I think that you're going to get BIG differences if the floor is suspended or not when using spikes. Directly coupling it to a suspended floor with spikes can REALLY excite the floor, especially when we are talking about a downloaded subwoofer. As mentioned, driver to floor distance can also affect the loading characteristics of said speaker too.

One trick that you can use is to spike the speaker cabinet and then place that on top of a board or large flat surface. The surface should be slightly larger than the cabinet. The panel lies directly on top of the carpet, which spreads the load out on the floor somewhat. This rigidly couples the cabinet to the board while the board is somewhat isolated from the floor by the carpet and padding. You still get the correct loading for proper driver output due to the panels' flat and smooth surface AND minimize floor excitation due to the slight carpet / pad insulating effect. Playing with the type of and mass of the panel and adding weight via mass loading can be used to "fine tune" the results somewhat. I've found that adding too much weight to the cabinet will tend to deaden the bass and make it slower though, so be careful. Just a thought... Sean
Perhaps I should add that the HGS series subs are front firing.
Good point : )

The effects mentioned above should still be similar but possibly not quite as drastic. Sean
Have a look at this page: www.sonicdesign.se/sdfeet.html
Quite interesting, and to my knowledge, you can excite
resonances in the floor even if it´s made of concrete!
I have tested the SD-feet just in this case,(and at different places) and the improvment in sound quality was remarkable!
The Danish loudspeaker, CDP and amplifier- company Holfi is marketing simular soft feet, they also claim that floor and loudspeaker cabinet vibration is significantly lower with their softfeet(some thousand times lower vibrations, if I remember correct).
Of course,I have no commercial interest in either of these
You have to weight the front- and back-side of your loudspeaker or sub, to get the right stiffness in the feets.I think there are feets up to a load of about 450 Lb. They are made of a material that doesn´t have closed cells,therefore the feet wouldn´t collapse with time.
I can´t say what the prices for the SD-feet are at the moment(set of eight of them),but I believe that you should
be able to get a set at about $130 including shipment
to the US.

No one right answer. You sue the method that reduces the cabinet movement, simply put. THAT depends on the floor. For instance, my C4's with spikes firmly into the concrete floor simply blow away the speakers sitting on the carpet. ANY movement kills higher frequency doopler distortion, too, as the tweeter moves so little relative to a big old speaker rocking around. For my floor, the spikes rule!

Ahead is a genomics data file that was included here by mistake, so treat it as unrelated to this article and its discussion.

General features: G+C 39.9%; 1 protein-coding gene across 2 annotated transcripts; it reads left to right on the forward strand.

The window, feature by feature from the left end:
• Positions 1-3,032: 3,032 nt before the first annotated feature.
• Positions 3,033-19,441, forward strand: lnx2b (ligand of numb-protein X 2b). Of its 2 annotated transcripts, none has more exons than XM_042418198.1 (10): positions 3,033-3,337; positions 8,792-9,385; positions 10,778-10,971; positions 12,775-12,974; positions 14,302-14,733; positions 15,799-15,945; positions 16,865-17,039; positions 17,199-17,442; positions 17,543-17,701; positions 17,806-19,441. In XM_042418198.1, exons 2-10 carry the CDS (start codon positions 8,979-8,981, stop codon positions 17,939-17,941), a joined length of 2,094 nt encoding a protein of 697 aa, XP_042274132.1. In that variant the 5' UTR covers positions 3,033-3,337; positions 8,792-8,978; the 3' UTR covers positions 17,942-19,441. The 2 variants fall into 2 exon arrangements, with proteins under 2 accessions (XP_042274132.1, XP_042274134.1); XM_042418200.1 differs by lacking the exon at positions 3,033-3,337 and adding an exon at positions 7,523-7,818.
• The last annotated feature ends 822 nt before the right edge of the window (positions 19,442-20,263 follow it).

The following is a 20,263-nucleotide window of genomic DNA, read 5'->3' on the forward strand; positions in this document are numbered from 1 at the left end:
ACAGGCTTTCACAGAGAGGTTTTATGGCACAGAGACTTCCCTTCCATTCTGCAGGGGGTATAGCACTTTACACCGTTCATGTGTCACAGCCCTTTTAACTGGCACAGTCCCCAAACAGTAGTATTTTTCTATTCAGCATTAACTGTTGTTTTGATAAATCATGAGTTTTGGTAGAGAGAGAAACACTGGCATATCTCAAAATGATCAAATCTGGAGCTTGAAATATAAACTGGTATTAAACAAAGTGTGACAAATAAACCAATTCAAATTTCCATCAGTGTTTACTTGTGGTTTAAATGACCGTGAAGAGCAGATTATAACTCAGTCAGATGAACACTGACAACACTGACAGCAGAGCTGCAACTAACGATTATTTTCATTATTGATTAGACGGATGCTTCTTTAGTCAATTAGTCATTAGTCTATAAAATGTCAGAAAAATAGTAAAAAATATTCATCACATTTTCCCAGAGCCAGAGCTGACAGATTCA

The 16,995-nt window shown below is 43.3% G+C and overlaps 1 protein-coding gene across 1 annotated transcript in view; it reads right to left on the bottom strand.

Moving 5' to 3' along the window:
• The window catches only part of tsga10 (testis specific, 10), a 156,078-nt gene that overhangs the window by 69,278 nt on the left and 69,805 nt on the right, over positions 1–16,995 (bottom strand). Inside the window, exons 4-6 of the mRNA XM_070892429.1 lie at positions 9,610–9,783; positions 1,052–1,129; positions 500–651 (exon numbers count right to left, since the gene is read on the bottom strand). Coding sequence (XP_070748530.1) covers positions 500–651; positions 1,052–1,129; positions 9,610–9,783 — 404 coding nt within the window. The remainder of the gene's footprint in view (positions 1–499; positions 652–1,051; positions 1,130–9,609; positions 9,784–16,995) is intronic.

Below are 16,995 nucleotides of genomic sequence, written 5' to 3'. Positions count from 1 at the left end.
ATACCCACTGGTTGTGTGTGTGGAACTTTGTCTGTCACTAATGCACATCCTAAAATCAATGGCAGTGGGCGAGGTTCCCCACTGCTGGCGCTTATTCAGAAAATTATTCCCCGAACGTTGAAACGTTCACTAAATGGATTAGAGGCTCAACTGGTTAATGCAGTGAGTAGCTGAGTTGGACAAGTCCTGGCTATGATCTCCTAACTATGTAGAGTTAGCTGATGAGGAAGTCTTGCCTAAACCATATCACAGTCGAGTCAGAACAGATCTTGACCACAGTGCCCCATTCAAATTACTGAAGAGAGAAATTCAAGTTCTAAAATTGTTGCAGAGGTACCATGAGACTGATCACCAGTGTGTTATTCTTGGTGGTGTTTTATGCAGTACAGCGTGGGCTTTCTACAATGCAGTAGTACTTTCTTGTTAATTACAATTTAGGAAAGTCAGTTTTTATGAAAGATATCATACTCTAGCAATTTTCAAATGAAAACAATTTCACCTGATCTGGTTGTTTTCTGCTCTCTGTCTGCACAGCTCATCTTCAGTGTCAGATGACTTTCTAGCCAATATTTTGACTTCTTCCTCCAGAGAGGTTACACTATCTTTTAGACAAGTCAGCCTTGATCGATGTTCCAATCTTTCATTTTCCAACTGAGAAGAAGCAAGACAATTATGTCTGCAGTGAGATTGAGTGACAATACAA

I have DD10+ subs that sit right on the floor (odd) and I'm still wondering about that. Sure, bass is a LONG wavelength from a sub, so technically it is less easy to hear the doopler movement and yes, bass has a lot of distortion recorded-in, or produced by the driver. But, the C4's low-end resolution improved substantially with spikes into a concrete (not wobbly OSB subfloor)floor.

I do, and don't, buy that subs need to be on the floor with modern digital EQ. And, in my case, the room is 40 feet long so I have TOO much below 30 Hz! So again, it's the "system" that matters. Fix yours and don't just be someone else's stereo in your different sounding house.
I think what you need are the Auralex SubDude HD Isolation Riser (the HD means it's dressed up a bit for home use v. the regular SubDude). Widely used in homes and pro studios. These are foam type supports to use under subs (there are speaker and desk versions also). The things really work!

Kal Rubinson did a review in Stereophile in about 2005 or 2006, and it was basically a rave review. Absorbed vibrations, the house and bookshelves no longer vibrated, and the sound was improved considerably.

They're for sale on various sites (Audio Advisor, Music Direct), where you can also read numerous user reviews, which are something like 98% very positive, even raves. Cost is about $60 for the sub version.

In the case of the sub dude,if you want to take it to a higher level...a must have is the sub-trap made by ASC. I've been using one for years and it comes highly recommended...

One of the oldest threads I have seen come alive! However, I have two JL Audio F113's and my floor is carpet on wood with underfloor. The Auralex works great and greatly reduces the unwanted frequencies that were caused by the sub coupled to the floor which transferred into walls furniture etc... I highly recommend raising and decoupling a sub off this type of floor.
I cut 2 yoga foam blocks to make 4 smaller blocks and put them under the sub. It was too boomy sitting directly on the floor.
Sorry I can't be more technical than that.